PAUL J. RICHARDS/AFP/Getty Images
Peter Faris, shown here in Washington DC, is an independent driver who works with Uber, a technology firm that has created a mobile app that allows consumers to use their device to request a nearby taxi or limousine.
Businesses aren’t the only interested parties in the guidance that public utilities regulators will provide about ridesharing services such as Uber, Sidecar and Lyft.
Transit policy experts, advocates and environmentalists are watching what happens too. They’re divided about what impact ridesharing will have on the market for mass transit, and by extension the market for fossil fuel-combusting cars, the kind that still dominate the auto industry.
The group Move LA was created five years ago to advocate for sales-tax transportation funding and the passage of Measure R in Los Angeles County. On a recent visit to Atlanta, Gloria Ohland, the group’s communication director, used both Uber and the heavy rail system, MARTA. Her experience there, she says, exemplifies her belief that having choices is good. She says she favors a mass transit system that is “species rich.”
Mar Vista Green Garden Showcase
Mar Vista's annual green garden showcase promotes the kind of landscaping that the LADWP's lawn-removal program promotes.
Around 850 L.A. homeowners and commercial property owners have pulled out a million-and-a-half square feet of grass since the city started paying them to replace it with more drought-friendly options. The city wants to get rid of even more lawns, so the Department of Water and Power is sweetening the pot.
Four years into the program, the DWP has upped how much you'll be paid to replace your lawn, from $1.50 per square foot to $2.
Two bucks a square foot can mean a few thousand dollars in the pocket of the average homeowner, and the DWP hopes that will boost interest. And you don't have to replace it with gravel and cacti.
L.A. recognizes the same wide menu of lawn alternatives that other utilities do, including shrubs, vines, trees, succulents and perennial plants. The utility will also kick in money for using weather-based irrigation systems and eco-friendly sprinkler heads.
To get a rebate, homeowners and commercial businesses must seek pre-approval for their proposed changes, and show the DWP what the lawn looks like now.
Details are on the LADWP's website.
Brightsource has developed concentrating solar technology at the Ivanpah site in the Mojave Desert. Now one of its subsequent proposals in Riverside County is dead, and another in Inyo County is in limbo.
Solar developer Brightsource Energy has cancelled plans to build a large project in Riverside County. The move dims the developer's prospects for getting more solar power on the grid in California.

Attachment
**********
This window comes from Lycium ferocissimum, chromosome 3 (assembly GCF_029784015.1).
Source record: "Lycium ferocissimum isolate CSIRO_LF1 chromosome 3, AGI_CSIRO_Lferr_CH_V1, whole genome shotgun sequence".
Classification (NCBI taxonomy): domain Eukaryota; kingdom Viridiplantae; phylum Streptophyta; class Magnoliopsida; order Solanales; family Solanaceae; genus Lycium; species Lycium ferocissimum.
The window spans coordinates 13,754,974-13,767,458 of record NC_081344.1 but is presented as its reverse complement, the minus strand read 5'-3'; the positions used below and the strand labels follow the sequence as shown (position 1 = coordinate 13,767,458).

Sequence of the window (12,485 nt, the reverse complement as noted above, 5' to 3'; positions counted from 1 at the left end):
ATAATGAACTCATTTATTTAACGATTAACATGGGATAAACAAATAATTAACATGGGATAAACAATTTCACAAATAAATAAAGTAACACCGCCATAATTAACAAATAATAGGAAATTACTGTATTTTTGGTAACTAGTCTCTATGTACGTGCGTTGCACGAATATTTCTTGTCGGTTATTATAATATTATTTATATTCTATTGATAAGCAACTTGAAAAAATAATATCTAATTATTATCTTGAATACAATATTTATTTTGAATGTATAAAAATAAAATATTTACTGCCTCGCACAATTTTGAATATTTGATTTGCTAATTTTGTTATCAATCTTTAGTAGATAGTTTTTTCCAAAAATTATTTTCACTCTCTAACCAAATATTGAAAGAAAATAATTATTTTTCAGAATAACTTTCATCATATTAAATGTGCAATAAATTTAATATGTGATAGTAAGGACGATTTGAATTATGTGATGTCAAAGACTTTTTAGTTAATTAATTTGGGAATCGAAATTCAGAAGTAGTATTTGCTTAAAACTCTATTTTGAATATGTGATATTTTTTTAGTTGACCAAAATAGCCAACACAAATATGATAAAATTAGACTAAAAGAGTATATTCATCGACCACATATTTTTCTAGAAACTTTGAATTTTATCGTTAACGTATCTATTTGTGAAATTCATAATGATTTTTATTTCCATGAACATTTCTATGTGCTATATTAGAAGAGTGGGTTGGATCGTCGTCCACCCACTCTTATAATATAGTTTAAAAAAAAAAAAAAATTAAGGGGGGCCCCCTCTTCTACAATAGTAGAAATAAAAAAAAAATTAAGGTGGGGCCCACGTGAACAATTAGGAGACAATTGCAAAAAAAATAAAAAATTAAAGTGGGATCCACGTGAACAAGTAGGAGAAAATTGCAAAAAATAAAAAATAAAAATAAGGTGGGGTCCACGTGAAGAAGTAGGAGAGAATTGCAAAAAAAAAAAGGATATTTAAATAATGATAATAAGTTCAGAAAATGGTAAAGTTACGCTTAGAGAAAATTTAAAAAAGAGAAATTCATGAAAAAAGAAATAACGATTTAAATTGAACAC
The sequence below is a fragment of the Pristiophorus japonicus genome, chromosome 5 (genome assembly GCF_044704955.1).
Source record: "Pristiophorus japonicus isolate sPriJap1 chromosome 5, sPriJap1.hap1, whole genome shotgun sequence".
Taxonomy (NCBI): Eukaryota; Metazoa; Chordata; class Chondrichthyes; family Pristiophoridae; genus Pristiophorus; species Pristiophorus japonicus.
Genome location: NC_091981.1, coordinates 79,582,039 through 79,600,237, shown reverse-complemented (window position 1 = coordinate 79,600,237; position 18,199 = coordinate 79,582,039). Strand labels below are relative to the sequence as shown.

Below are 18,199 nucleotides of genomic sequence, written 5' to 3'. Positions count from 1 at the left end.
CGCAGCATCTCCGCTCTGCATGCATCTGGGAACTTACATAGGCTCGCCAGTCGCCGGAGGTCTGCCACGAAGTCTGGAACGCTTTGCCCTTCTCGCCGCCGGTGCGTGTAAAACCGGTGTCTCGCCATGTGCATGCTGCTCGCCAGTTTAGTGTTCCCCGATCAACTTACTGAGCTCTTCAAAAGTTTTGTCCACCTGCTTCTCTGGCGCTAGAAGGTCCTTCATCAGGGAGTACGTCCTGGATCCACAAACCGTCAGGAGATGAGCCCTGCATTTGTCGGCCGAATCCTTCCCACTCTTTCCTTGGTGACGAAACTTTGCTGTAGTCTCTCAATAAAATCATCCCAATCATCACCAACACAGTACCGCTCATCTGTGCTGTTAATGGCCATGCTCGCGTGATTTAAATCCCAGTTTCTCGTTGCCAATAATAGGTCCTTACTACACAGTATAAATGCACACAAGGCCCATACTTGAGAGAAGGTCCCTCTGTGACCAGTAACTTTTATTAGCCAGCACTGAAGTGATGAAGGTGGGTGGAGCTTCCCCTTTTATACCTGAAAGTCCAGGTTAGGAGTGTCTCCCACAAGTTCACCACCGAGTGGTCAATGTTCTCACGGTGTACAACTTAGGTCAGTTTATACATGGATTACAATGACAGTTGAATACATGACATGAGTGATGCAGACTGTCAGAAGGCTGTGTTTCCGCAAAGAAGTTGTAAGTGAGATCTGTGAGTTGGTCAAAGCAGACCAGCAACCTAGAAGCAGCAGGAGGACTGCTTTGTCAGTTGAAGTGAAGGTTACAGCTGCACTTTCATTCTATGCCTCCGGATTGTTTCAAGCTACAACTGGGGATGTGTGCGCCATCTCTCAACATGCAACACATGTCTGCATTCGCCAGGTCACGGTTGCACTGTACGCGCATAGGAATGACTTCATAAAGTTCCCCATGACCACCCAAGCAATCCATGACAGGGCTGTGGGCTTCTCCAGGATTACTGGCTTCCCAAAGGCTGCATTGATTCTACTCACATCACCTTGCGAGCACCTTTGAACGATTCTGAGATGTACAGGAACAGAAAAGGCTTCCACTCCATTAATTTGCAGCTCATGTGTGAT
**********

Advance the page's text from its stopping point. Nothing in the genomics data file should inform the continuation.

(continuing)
Rio Mesa was to be a 500-megawatt solar thermal development, with at least half the energy going to Southern California Edison. Brightsource had put Rio Mesa on pause in January, citing scheduling and transmission problems, but now the company has withdrawn its permit application with the state's Energy Commission.
The news comes after Brightsource froze its permit process for another site, Hidden Hills, in Inyo County. Brightsource and industry backers touted both projects as ideally situated on non-public land. But developers still faced tough questions from regulators and conservationists about valuable fossils found at Rio Mesa, and risks to wildlife at both locations.
FILE - In this Dec. 8, 2009 file photo trucks haul material to the Waste Management landfill site just outside Kettleman City, Calif. Federal officials say they have levied about $1 million in penalties on the operator of the massive toxic waste dump in Central California for failure to properly dispose of waste at its landfill.
California dumps a million tons of hazardous waste in landfills each year. Now the head of the state's Department of Toxic Substances Control says she wants to cut that amount in half within a dozen years.
Debbie Raphael says that over the next year, regulators will meet with the waste management industry, environmentalists, and communities that host toxic dumps. Raphael says they'll discuss ways to clean up toxics on site, along with other alternatives to moving contaminated soil from one place to another.
California has some of the toughest hazardous waste rules in the country. But it ships around a third of its toxic waste to other less regulated locales.
Raphael announced the effort at the same time her agency released a draft permit that would allow for the expansion of a controversial hazardous waste dump in Kettleman City, in central California.
Sand dunes at the edge of Owens Lake.
The Los Angeles Department of Water and Power and the Great Basin Unified Air Pollution Control District have settled their dispute over dust mitigation measures on portions of Owens Lake. Great Basin has agreed to let the DWP lay down a thinner layer of gravel, and to pursue shallow flooding with brine, to control dust. The deal also calls for steps to preserve the site of a massacre of Native Americans, and for a $10 million DWP payment to help control dust in an area just east of the lake.
The agreement regarding "reduced thickness gravel" and "brine shallow flooding" will help the two agencies achieve their goals of "controlling air pollution and decreasing the use of water at Owens Lake," according to a joint press release.
Two years ago, Great Basin ordered the DWP to take additional steps to control dust on an additional 2.9 square miles at the lake; DWP has already spent about $1.2 billion on dust mitigation over more than 40 square miles. It sued Great Basin, but a judge dismissed the suit in May.